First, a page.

By Kerry Jackson, Pacific Research Institute
Predictions that California’s Fast Food Accountability and Standards Recovery Act, or FAST Act, could set off a round of restaurant closures were not wild guesses, attempts to spread fear or the reckless hyperbole of selfish big business. They were in fact right on the mark.
The FAST Act (AB257), which was scheduled to go into effect Jan. 1, “makes it all but impossible to run small business restaurants” in California, says Joe Erlinger, president of McDonald’s USA, in an open letter that appears on the company’s corporate website.
The top of the Jan. 25 letter, which is labeled as an “article,” says “California keeps looking for ways to raise prices, drive away more businesses and destroy growth through bad policy and bad politics.”
Under AB257, a Fast Food Sector Council, made up of 10 members appointed by the governor, Assembly speaker, and the Senate Rules Committee, would work under the umbrella of the state Department of Industrial Relations. Erlinger describes it as “an unelected council of political insiders, not local business owners and their teams.”
This group would be free to “prescribe” its own powers to follow its mission to “promulgate minimum fast food restaurant employment standards, including standards on wages, working conditions, and training, and to issue, amend, and repeal any other rules and regulations.” Its authority is without precedent.
For now, fast food restaurants are operating as they were in 2022. In late December, not even two days before the legislation would take effect, Sacramento Superior Court Judge Shelleyanne W.L. Chang placed a hold on it, temporarily restraining the state “from implementing, enforcing, or taking any other action to effectuate Assembly Bill 257.” Bill opponents argued that legislation has never before been allowed to take effect while signatures to place it before the voters were being verified. The court sided with them.
It will next be up to voters to decide if the legislation becomes law. The FAST Act will be on the November 2024 ballot, where it faces an up-or-down proposition in a veto referendum.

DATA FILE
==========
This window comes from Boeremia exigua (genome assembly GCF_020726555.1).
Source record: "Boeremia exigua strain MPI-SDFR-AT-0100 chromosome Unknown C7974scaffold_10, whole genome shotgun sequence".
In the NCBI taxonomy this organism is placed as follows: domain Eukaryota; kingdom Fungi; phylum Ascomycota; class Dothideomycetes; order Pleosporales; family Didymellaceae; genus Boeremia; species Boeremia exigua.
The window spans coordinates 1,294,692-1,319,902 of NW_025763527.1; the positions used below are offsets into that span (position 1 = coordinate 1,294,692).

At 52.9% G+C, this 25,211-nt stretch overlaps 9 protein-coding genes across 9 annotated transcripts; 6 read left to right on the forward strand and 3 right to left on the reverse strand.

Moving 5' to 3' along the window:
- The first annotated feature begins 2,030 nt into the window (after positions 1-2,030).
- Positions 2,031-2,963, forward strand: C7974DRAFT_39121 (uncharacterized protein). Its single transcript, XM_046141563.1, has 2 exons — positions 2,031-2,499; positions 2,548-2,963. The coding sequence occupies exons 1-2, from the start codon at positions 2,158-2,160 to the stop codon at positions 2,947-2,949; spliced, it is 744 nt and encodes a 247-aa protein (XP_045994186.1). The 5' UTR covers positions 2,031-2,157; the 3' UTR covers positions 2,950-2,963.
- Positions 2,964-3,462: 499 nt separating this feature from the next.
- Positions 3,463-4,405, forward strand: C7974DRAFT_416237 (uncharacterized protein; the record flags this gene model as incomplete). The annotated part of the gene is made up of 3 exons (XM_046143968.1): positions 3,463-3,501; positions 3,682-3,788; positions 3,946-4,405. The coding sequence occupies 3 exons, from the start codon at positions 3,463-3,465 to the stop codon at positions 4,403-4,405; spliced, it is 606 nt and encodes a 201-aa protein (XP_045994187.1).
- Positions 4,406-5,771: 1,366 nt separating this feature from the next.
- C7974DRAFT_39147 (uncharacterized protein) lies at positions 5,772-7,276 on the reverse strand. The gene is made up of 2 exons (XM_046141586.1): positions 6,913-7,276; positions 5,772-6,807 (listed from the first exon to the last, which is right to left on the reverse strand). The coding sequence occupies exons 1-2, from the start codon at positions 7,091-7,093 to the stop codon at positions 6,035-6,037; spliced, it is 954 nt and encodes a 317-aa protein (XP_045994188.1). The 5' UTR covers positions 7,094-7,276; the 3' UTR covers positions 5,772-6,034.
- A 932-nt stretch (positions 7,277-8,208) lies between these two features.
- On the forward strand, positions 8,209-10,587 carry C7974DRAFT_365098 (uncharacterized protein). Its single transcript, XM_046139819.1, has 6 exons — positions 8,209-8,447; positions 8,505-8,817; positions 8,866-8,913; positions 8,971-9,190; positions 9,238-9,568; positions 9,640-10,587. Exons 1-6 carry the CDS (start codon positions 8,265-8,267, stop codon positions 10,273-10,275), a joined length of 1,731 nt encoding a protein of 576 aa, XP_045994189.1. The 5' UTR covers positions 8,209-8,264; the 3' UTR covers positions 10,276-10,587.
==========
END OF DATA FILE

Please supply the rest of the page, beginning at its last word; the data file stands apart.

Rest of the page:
Even in its state of uncertainty, AB257 has inspired imitators in New York and Virginia, “setting up a fight over how far unions and politicians should go to protect workers’ rights and whether workers are even the center of this battle,” USA Today reports.
That “whether” clause is key. Opponents have said that AB257 is centered not on workers but is “an under-the-radar attempt by politicians to increase unionization,” which continues to falter. The portion of workers who belong to unions is half of what it was four decades ago, and far off its peak of the mid-1950s, when more than a third of the workforce was unionized.
The California Department of Finance seems to have reservations, as well, but of a different sort. Its analysis of AB257 says that while cases of “enforcement, rulemaking, and appeals” would be increased by the legislation, “it is not clear that this bill will accomplish its goal, as it attempts to address delayed enforcement by creating stricter standards for certain sectors, which could exacerbate existing delays.” In other words, the bureaucratic caseload would overwhelm state administrative functions.
The final analysis, though, will be that of the voters, who for the next 21 months will be hearing it from both sides, and maybe thinking about their decision on occasion as they pick up their order from the fast-food drive-through window.
Kerry Jackson is a fellow with the Center for California Reform at the Pacific Research Institute.